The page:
When I spoke to the architect the trees planted in the circular shape in the lower corner of the grassed space are used for shade but also as a gentle barrier that creates another ‘room’ or another space that could be ideal for wellness activities or just a space to congregate and sit.

7. Does the fitness node get used much?

We are restricted with fitness equipment with moving parts in this type of category park so I wasn’t sure if it would be used much but I have seen people bring exercise bands to wrap around the equipment so I think there’s a big push at the moment from the fitness industry for slow based movement and using your own body weight. It’s getting a lot of use and I think it’s come out of covid with a lot of online exercises available now using bands as resistance rather than free weights and bench pressing etc. The fitness node is predominantly used by adults which makes them feel it’s their own area which works well.

8. What decisions had to be made for the trees and gardens for the park?

We will notice in the next 5 years some of those trees really starting to develop and grow a nice crown. At the moment it is quite small and you are seeing that at it’s infancy being about 2 years old and grown from a tube stock but as time goes on you’ll start seeing some of those design elements come into fruition and provide some real canopies that will give people some shade from the sun. Fully established ‘ex-ground trees’ are done on really high budgets that need immediate impact but that comes with rooting problems in a cyclone areas. These trees planted are young and will get used to their environment better and they’ll be rooted really well and establish a great look for years to come.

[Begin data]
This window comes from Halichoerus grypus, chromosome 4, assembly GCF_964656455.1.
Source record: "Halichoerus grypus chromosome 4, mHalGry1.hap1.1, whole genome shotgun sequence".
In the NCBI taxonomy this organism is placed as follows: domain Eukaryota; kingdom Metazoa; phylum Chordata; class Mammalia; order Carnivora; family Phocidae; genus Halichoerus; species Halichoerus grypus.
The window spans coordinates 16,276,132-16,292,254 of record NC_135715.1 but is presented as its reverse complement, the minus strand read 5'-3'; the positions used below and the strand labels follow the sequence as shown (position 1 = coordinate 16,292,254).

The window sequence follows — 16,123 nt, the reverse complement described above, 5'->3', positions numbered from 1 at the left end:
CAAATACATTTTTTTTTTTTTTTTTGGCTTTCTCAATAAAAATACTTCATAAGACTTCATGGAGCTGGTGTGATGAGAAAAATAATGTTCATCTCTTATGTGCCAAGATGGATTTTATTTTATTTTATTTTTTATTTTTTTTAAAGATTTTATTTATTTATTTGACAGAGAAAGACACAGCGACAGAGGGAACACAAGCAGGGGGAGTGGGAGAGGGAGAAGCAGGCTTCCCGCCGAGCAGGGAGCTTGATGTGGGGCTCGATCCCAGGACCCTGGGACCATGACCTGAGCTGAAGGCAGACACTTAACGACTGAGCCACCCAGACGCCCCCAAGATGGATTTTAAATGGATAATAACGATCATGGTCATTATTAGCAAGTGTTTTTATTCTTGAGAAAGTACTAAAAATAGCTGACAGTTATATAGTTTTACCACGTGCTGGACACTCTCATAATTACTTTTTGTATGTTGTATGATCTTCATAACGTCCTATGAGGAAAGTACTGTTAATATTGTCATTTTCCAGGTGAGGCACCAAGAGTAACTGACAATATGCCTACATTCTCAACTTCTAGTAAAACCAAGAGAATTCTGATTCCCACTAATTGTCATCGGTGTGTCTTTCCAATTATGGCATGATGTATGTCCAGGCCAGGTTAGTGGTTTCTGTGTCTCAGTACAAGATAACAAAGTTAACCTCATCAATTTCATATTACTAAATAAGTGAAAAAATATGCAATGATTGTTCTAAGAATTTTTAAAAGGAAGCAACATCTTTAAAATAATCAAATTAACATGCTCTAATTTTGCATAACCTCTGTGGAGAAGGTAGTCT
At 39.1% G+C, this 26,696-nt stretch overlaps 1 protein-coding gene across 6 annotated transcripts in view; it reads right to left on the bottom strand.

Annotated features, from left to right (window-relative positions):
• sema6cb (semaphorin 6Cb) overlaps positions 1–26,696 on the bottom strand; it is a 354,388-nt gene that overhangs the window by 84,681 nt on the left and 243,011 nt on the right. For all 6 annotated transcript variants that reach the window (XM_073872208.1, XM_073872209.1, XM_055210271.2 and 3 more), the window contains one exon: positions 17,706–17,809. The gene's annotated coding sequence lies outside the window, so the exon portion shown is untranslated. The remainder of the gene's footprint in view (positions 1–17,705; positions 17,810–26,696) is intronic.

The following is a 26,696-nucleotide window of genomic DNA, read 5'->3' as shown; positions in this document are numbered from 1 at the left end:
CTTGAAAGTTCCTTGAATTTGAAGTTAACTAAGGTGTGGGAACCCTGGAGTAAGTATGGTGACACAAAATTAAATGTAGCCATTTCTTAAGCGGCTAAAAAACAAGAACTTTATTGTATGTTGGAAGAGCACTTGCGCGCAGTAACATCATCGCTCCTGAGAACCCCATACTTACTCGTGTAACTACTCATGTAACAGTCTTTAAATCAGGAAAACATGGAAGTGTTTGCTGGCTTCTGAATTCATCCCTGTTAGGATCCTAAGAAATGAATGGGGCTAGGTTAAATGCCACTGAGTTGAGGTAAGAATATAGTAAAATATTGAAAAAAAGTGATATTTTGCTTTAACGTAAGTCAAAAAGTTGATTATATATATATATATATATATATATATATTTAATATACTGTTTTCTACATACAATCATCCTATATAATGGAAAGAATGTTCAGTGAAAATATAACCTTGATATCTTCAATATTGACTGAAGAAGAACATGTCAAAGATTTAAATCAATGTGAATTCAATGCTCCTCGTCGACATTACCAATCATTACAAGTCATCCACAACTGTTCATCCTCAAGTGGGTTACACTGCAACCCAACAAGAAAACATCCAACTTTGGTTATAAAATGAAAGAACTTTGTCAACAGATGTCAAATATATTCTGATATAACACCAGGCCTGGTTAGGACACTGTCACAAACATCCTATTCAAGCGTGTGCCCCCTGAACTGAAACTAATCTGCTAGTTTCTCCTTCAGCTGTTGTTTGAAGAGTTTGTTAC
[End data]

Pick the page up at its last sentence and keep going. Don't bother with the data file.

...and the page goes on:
9. How were the flowers and colour selections decided for the park?

It’s always a little bit tricky as a lot of the colour you get in the tropics can be quite bushy and may be high maintenance which is not ideal for this kind of scenario. It’s getting that balance of finding something that can be trimmed and kept tidy or a bush or a shrub that flowers that still have a lot of colour. We can do that with several plants but it just means you miss out on some of the traditional colours like your oranges and your reds which we associate with things like gingers, alpinias, red torch and all that sort of stuff.

10. It’s all finished now. What’s your thoughts on how it all finished up?

I think it went really well, I’m really proud of how it turned out. It was such a large area for us as a team to deal with and perhaps a little overwhelming in certain parts at the start because of the sheer size we were working with and having different levels. Drainage was a massive consideration early on so we weren’t damming it up behind walls etc so that was major element to tackle. Considering we went through a wet season and weren’t held up in any major way was a credit to the team. The guys from the playground company they were really good. The structure formed a lot of how that area was to look visually so once that was up it was really cool to see how the area was taking shape. Now we are at a point where the lawn is fully established, the trees are taking hold, all the gardens in particular in front of the wall are really starting to take off!

Find out more about Kenfrost Homes